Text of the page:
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126   My Brother Theodore Roosevelt

game out on a lone hand. I am by inheritance and by education a Republican. Whatever good I have been able to accomplish in public life has been accomplished through the Republican party. I have acted with it in the past and wish to act with it in the future. I went as a regular delegate to the Chicago Convention and intend to abide by the outcome of that Convention. I am going back in a day or two to my Western ranch as I do not intend to take any part in a campaign this Fall."' [This determination not to take part in the campaign he recalled later, for reasons which were eminently characteristic.]

" ` When I started out to my ranch two months ago,' he said in October, `I had no intention of taking any part whatever in the Presidential canvass, and the decision I have now come to is the result of revolving the matter in my mind during that time. It is altogether contrary to my character to keep a neutral position in so important and exciting a struggle, and besides any natural struggle to keep a position of some kind, I made up my mind that it was clearly my duty to support the ticket."'

He faced the storm of disapproval and abuse calmly, and in reply to an open letter of regret and remonstrance from an Independent, he wrote: "I thank you for your good opinion of my past service. My power, if I ever had any, may or may not be as utterly gone as you think, but most certainly, it would deserve to go if I yield any more to the pressure of the Independents at present, when I consider them to be wrong, than I yielded in the past to the pressure of the machine when I thought it wrong." He declined a renomination for the assembly, which he could have had without opposition, and two separate offers of nominations for Congress, on the ground that his private interests, which he had neglected during his service in the legislature, required his attention.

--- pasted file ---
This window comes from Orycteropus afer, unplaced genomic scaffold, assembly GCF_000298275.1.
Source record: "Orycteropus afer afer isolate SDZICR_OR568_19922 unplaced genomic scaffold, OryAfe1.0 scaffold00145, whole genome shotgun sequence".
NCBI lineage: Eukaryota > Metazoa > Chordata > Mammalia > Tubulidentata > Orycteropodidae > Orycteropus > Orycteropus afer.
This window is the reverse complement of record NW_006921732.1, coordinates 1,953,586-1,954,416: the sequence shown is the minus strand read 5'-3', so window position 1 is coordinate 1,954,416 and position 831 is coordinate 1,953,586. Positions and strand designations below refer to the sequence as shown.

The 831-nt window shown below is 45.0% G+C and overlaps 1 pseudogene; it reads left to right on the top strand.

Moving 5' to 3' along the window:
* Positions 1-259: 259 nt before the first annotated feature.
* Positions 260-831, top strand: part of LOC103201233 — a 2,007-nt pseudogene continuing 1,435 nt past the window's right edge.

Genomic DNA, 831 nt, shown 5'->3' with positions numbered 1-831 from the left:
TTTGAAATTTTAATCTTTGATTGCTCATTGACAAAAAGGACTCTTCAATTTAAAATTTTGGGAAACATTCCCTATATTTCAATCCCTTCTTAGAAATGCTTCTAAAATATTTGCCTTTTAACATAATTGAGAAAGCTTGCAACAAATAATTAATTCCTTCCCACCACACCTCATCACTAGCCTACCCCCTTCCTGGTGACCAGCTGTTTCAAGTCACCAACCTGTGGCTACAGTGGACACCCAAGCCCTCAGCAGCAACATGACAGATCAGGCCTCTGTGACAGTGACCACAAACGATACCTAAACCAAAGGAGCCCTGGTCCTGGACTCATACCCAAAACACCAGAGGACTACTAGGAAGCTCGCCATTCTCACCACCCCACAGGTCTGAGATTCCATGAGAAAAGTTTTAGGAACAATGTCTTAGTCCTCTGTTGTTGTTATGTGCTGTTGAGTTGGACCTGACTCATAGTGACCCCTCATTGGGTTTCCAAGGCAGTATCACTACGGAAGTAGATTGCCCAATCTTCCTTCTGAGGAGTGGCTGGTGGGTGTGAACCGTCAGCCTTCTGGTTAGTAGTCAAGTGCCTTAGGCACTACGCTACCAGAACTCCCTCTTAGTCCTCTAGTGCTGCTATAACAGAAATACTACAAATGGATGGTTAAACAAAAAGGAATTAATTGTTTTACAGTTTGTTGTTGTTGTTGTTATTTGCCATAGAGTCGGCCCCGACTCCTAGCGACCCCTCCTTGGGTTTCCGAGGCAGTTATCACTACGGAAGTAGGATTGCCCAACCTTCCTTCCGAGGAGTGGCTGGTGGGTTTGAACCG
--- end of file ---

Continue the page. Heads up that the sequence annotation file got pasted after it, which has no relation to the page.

His courageous attitude in connection with the disapproval of the Independents was indeed characteristic. He was invariably willing to run the risk of the disapproval of any faction when he had positively made up his own mind as to the right

The Young Reformer   127

or wrong of any question, and he set his mind and heart upon

those "private interests" of which he speaks.

In a later chapter I give several of his letters of this period

in connection with a trip which he arranged for the members of

his family to the Elkhorn Ranch and the Yellowstone Park in

1890. All his craving for the out-of-door life, all his sympathy

with pioneer enterprise, such as his heroes Daniel Boone and

Davy Crockett had indulged in, were satisfied by those long days on the open prairies, and by the building of his ranch-houses with the assistance of his old friends, Bill Sewall and Will Dow, the two stanch Maine lumbermen, uncle and nephew, with whom he had made many an excursion in the Maine woods in earlier days. Theodore Roosevelt, however, was not to be allowed by his country to remain too long the rider and dreamer under cottonwood-trees, or even a potent influence for good in Western affairs, as he became. Already rumors were abroad that he would be the choice of the Republican party for the nominee for mayor of New York City, and he was recalled from the wilds of North Dakota to a stirring triangular campaign in which Henry George, representing "Single Tax" beliefs, Abraham S. Hewitt, Democratic nominee, and the young ranchman from Dakota battled lustily against each other, with the result that Mr. Hewitt was elected mayor of New York.

In the autumn of 1886 he sailed for Europe to marry his old friend Edith Carow, and for a brief period led a life of leisure and travel. Only very rarely in his busy existence had he time for just that life again, and the consequence is that some of his letters at that period have an unusual value. He humorously described some of his travels in Italy in a letter dated December, 1886, as follows: "My lack of knowledge of the language has given me some soul-harrowing moments, -a mixture of broken English with German and French proving but an indifferent substitute for Italian, so I sometimes get what I do not want, as when yesterday, an effort to state that after dinner we wished only black coffee, expressed with deprecatory waves

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